Serving Your Audience as a Creative Entrepreneur

by | Dec 24, 2018 | Uncategorized

You’re at the heart of your creativity. So, it’s easy to mistake yourself as being the most important person in your career.

I can already hear you saying, “Wait, what? I’m not?

Well, your career wouldn’t be possible if not for the people that support you on your journey.

I’m talking about the people that interact with you on social media, leave comments on your blog, join your email list, buy your products and more. You can’t take these people for granted.

Today, customer expectations are higher than ever. And, it’s entirely too easy to leave a bad taste in people’s mouths when you consistently underdeliver. Now, I’m not saying you won’t make mistakes, but your reputation is something that must be protected.

Let’s talk about serving your audience as a creative entrepreneur.

Connect & Engage

Musician Jonathan Coulton was once a computer geek with a day job. Eventually, he was able to make the leap to stay-at-home dad and full-time musician.

He’d been planning to leave his job for many years to pursue music. But before long, he found himself in his mid-30s with a mortgage, a wife and a daughter. With his wife’s blessing, however, he began writing and releasing one song per week.

His songs were full of novelty, with plenty of references that would make a geek smile. And, they caught on fast.

Soon, he found himself answering upwards of 100 fan emails per day. It was taking him four to five hours daily just to process all the messages.

Sound like a good problem to have? I agree. But Coulton was quick to mention that having to answer that volume of emails was a lot like working a day job.

It wasn’t long before he hired an assistant to help. Regardless, the point should be clear – Coulton felt it important that each of fans got a personal reply. Do you know anyone that’s shown the same level of dedication to their inbox?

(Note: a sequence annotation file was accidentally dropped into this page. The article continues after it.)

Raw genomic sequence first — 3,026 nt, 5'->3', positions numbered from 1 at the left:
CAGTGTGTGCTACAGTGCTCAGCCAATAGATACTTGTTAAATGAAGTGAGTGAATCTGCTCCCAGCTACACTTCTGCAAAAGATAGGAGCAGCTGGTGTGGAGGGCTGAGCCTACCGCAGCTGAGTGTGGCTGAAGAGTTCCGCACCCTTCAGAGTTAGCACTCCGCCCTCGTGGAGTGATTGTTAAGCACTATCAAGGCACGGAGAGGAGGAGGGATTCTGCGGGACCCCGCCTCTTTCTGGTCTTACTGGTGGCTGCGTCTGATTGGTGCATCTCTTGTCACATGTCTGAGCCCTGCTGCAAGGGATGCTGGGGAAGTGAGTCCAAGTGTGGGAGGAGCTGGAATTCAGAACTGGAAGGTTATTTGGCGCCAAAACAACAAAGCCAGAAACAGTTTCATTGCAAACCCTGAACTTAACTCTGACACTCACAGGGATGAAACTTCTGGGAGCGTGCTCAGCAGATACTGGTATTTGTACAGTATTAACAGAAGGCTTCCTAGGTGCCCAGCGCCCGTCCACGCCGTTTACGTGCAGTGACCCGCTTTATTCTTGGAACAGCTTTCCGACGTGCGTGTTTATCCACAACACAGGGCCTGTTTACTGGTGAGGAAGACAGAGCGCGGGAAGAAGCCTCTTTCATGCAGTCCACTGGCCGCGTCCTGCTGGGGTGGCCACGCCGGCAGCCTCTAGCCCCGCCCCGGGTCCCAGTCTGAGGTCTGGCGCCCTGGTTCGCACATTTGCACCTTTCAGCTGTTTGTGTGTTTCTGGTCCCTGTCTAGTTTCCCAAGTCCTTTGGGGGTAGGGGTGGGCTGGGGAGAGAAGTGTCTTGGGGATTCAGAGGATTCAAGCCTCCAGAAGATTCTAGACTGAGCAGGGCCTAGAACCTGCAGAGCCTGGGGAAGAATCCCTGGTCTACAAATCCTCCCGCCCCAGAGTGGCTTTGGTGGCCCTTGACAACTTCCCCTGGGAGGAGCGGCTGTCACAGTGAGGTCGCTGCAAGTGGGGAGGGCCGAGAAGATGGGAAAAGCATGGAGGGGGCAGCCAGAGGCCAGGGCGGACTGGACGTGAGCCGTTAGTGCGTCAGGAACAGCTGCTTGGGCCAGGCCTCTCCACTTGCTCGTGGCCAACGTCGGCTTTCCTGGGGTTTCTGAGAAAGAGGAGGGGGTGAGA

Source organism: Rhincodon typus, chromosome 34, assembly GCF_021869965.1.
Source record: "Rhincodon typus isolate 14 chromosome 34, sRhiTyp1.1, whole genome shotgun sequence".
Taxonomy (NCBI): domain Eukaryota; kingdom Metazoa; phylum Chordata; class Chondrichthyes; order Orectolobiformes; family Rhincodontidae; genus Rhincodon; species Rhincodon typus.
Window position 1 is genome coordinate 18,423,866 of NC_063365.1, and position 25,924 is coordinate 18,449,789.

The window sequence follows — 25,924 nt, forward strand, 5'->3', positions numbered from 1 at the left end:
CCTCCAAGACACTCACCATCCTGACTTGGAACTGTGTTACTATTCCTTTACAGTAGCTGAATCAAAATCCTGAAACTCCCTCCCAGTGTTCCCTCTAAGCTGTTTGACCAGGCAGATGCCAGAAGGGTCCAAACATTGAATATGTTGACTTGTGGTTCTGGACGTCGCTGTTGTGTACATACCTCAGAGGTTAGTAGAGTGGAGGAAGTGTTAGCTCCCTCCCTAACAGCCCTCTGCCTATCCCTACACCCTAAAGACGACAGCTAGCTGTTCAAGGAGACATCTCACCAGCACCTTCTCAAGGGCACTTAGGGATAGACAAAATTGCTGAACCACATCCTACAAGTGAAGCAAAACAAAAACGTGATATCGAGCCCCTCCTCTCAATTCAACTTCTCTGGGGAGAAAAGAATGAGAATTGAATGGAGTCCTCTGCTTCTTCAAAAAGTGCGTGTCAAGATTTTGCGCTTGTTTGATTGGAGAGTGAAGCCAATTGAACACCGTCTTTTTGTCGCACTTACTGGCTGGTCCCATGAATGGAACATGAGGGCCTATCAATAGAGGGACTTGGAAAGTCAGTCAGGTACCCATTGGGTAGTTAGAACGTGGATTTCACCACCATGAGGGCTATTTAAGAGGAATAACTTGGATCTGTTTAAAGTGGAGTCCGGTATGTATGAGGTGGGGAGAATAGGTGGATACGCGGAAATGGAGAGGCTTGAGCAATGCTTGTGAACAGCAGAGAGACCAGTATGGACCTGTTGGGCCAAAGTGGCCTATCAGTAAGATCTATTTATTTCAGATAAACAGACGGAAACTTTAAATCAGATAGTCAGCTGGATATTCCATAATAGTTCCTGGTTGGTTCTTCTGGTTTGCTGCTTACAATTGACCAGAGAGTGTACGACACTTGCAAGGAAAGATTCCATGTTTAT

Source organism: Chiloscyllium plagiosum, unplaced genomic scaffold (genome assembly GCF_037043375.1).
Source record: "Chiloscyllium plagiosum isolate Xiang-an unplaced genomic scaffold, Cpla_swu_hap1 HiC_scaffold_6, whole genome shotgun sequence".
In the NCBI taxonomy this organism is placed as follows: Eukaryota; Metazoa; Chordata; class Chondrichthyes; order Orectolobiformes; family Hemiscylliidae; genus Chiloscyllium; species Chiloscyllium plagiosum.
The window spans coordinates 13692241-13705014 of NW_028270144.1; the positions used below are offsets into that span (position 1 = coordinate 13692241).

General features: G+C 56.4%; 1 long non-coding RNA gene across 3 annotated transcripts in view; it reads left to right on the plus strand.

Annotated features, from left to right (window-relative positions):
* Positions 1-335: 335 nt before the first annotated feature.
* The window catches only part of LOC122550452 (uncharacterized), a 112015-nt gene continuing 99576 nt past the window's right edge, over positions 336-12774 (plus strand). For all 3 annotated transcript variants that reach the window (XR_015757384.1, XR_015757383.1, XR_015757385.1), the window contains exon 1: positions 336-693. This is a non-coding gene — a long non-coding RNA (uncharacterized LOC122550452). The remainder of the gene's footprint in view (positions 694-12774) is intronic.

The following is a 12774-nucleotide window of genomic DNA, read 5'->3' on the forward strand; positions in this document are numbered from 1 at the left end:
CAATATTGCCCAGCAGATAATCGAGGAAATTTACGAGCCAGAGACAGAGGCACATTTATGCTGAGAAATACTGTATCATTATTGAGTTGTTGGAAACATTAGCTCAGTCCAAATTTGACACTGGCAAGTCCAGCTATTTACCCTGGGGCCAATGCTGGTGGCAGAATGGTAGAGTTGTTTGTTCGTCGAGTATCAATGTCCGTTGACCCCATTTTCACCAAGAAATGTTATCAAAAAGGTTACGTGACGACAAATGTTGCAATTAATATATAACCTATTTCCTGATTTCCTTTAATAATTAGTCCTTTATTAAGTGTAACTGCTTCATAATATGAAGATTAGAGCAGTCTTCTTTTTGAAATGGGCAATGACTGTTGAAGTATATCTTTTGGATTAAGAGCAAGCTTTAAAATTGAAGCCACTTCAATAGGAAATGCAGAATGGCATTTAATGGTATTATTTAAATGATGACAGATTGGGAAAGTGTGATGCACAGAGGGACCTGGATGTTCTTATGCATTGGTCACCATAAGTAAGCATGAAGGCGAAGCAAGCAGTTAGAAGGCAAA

It’s not about what you think you would do in a situation like that. It’s about what you do when success suddenly descends on you. Someone who’s gone through the momentum of it will confirm that these are two different things.

Add Value to Your Audience

There are many ways to add value to your audience.

In the world of online marketing, marketers often employ a strategy called content marketing. Essentially, it’s the act of creating content that serves and helps your target audience on an ongoing basis, ultimately ushering them onto taking a profitable action.

You need not look far to see examples of this strategy in action. For instance, have a look at SuperFastBusiness. A quick look at the blog and podcast section of the site will show content on a variety of topics online business owners would find valuable – running a membership site, how to improve your marketing funnel, engaging your community and more.

I do the same thing with The Music Entrepreneur HQ. I publish content on a variety of topics musicians and music entrepreneurs would find valuable, whether it’s booking shows, designing a band logo, steps to become a professional guitar player or otherwise.

The content is free, but it serves a purpose. And that purpose is to generate traffic to the website, build trust and get visitors to subscribe to my email list or purchase a product. Content is a powerful traffic generation tool.